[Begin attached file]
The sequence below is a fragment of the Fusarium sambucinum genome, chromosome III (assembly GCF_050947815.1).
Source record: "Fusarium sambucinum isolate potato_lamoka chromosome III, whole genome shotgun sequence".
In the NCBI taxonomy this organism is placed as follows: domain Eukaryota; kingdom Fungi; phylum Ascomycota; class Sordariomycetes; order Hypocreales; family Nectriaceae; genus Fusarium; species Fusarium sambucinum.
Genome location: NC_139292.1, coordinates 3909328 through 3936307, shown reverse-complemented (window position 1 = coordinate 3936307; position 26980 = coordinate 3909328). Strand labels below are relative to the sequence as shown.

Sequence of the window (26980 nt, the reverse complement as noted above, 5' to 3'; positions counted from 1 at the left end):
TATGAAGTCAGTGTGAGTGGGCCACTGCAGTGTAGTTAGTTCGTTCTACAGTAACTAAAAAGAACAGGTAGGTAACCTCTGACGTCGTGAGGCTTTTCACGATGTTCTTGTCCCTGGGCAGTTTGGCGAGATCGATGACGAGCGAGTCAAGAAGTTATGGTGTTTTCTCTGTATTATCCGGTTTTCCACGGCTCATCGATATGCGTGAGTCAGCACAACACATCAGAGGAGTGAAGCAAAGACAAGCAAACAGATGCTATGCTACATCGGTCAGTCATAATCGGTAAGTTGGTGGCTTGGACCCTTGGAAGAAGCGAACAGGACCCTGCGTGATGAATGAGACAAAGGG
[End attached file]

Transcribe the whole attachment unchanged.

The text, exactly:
The sequence below is a fragment of the Fusarium sambucinum genome, chromosome III (assembly GCF_050947815.1).
Source record: "Fusarium sambucinum isolate potato_lamoka chromosome III, whole genome shotgun sequence".
In the NCBI taxonomy this organism is placed as follows: domain Eukaryota; kingdom Fungi; phylum Ascomycota; class Sordariomycetes; order Hypocreales; family Nectriaceae; genus Fusarium; species Fusarium sambucinum.
Genome location: NC_139292.1, coordinates 3909328 through 3936307, shown reverse-complemented (window position 1 = coordinate 3936307; position 26980 = coordinate 3909328). Strand labels below are relative to the sequence as shown.

Sequence of the window (26980 nt, the reverse complement as noted above, 5' to 3'; positions counted from 1 at the left end):
TATGAAGTCAGTGTGAGTGGGCCACTGCAGTGTAGTTAGTTCGTTCTACAGTAACTAAAAAGAACAGGTAGGTAACCTCTGACGTCGTGAGGCTTTTCACGATGTTCTTGTCCCTGGGCAGTTTGGCGAGATCGATGACGAGCGAGTCAAGAAGTTATGGTGTTTTCTCTGTATTATCCGGTTTTCCACGGCTCATCGATATGCGTGAGTCAGCACAACACATCAGAGGAGTGAAGCAAAGACAAGCAAACAGATGCTATGCTACATCGGTCAGTCATAATCGGTAAGTTGGTGGCTTGGACCCTTGGAAGAAGCGAACAGGACCCTGCGTGATGAATGAGACAAAGGG